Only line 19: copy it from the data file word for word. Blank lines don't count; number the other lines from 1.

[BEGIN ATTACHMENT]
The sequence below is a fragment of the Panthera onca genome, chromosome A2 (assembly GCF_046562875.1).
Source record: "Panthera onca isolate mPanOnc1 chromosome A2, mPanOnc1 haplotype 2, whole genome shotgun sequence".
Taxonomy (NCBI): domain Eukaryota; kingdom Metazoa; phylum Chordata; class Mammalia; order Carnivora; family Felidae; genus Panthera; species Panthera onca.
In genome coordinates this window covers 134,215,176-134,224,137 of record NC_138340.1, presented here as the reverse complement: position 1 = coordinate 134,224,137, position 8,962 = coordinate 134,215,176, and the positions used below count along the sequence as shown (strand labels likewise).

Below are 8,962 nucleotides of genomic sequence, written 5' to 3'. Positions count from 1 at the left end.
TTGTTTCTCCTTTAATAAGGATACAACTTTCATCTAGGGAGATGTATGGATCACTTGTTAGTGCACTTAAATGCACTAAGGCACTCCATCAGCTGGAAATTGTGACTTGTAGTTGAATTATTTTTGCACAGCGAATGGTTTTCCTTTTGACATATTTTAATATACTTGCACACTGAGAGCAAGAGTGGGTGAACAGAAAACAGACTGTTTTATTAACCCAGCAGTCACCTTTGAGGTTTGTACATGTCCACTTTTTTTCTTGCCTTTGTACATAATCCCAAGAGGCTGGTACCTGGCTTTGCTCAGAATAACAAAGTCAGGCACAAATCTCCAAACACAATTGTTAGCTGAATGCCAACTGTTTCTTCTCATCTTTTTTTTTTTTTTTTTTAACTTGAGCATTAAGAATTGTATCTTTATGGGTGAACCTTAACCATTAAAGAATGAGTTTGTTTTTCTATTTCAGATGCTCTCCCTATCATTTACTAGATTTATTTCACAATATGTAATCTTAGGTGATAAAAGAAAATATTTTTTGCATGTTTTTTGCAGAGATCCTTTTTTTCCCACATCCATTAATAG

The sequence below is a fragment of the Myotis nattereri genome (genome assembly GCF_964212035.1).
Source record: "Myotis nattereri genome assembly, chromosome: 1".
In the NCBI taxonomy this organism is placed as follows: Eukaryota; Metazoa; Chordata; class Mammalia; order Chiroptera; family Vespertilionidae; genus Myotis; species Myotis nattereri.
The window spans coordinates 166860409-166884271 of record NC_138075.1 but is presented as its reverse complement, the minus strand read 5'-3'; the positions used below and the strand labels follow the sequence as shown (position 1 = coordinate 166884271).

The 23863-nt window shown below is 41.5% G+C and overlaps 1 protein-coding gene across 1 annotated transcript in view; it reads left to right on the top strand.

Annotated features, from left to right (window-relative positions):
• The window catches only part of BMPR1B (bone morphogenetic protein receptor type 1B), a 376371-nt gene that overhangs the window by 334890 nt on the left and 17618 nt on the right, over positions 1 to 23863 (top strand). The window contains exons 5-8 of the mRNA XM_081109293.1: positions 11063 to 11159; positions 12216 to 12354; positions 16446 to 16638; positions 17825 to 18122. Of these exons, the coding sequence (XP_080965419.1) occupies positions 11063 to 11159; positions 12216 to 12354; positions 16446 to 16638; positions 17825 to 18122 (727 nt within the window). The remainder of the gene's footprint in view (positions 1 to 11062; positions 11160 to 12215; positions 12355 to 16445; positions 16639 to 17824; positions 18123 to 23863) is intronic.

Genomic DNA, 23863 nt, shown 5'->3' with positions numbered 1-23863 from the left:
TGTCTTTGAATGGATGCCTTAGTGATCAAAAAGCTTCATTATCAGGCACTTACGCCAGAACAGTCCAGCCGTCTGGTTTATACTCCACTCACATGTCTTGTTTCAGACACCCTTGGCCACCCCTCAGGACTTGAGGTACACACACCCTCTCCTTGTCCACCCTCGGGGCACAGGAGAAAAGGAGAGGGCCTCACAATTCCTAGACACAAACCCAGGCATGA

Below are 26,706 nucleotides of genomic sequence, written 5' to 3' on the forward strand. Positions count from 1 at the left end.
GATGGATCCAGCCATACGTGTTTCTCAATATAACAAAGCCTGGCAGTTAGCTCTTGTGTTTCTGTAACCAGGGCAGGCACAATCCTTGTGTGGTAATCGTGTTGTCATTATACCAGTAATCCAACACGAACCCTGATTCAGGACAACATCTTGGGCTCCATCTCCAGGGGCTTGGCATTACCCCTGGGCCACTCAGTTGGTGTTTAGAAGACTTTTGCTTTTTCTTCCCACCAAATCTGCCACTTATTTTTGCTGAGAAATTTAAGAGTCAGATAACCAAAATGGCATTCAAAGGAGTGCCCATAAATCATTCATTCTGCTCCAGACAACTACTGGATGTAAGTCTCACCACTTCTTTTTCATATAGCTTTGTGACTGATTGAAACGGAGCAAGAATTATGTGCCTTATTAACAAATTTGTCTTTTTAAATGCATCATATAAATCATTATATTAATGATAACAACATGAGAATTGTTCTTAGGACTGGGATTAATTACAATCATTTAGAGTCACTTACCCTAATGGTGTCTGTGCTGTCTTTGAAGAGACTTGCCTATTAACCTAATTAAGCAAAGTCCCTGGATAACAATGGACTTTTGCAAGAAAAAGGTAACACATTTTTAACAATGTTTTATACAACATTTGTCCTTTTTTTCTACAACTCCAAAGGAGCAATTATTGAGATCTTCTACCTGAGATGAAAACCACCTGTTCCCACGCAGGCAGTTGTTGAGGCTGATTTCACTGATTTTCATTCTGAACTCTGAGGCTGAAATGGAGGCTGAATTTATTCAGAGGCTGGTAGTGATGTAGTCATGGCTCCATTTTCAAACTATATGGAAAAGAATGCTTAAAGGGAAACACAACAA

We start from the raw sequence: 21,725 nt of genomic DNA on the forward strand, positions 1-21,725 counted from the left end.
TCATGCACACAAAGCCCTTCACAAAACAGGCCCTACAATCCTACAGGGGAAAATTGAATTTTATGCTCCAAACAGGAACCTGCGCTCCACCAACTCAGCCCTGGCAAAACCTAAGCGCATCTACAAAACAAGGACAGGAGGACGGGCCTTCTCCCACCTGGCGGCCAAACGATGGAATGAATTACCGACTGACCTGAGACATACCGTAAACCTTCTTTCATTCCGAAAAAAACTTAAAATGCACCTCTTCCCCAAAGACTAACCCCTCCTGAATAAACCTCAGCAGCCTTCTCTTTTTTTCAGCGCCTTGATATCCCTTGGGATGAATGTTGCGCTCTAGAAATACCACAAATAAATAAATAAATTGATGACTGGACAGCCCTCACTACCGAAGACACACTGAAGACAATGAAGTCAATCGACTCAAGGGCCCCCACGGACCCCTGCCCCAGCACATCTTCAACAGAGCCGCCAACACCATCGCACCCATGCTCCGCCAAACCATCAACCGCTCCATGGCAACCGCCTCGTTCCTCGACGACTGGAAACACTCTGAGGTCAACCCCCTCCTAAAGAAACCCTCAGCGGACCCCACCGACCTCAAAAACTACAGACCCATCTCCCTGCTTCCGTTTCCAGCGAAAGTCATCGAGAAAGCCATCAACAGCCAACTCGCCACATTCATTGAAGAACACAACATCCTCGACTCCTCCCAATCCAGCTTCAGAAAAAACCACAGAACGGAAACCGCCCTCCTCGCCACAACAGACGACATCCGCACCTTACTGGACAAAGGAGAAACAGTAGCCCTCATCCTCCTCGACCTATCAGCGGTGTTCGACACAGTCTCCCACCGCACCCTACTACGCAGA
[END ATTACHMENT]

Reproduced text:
TCATGCACACAAAGCCCTTCACAAAACAGGCCCTACAATCCTACAGGGGAAAATTGAATTTTATGCTCCAAACAGGAACCTGCGCTCCACCAACTCAGCCCTGGCAAAACCTAAGCGCATCTACAAAACAAGGACAGGAGGACGGGCCTTCTCCCACCTGGCGGCCAAACGATGGAATGAATTACCGACTGACCTGAGACATACCGTAAACCTTCTTTCATTCCGAAAAAAACTTAAAATGCACCTCTTCCCCAAAGACTAACCCCTCCTGAATAAACCTCAGCAGCCTTCTCTTTTTTTCAGCGCCTTGATATCCCTTGGGATGAATGTTGCGCTCTAGAAATACCACAAATAAATAAATAAATTGATGACTGGACAGCCCTCACTACCGAAGACACACTGAAGACAATGAAGTCAATCGACTCAAGGGCCCCCACGGACCCCTGCCCCAGCACATCTTCAACAGAGCCGCCAACACCATCGCACCCATGCTCCGCCAAACCATCAACCGCTCCATGGCAACCGCCTCGTTCCTCGACGACTGGAAACACTCTGAGGTCAACCCCCTCCTAAAGAAACCCTCAGCGGACCCCACCGACCTCAAAAACTACAGACCCATCTCCCTGCTTCCGTTTCCAGCGAAAGTCATCGAGAAAGCCATCAACAGCCAACTCGCCACATTCATTGAAGAACACAACATCCTCGACTCCTCCCAATCCAGCTTCAGAAAAAACCACAGAACGGAAACCGCCCTCCTCGCCACAACAGACGACATCCGCACCTTACTGGACAAAGGAGAAACAGTAGCCCTCATCCTCCTCGACCTATCAGCGGTGTTCGACACAGTCTCCCACCGCACCCTACTACGCAGA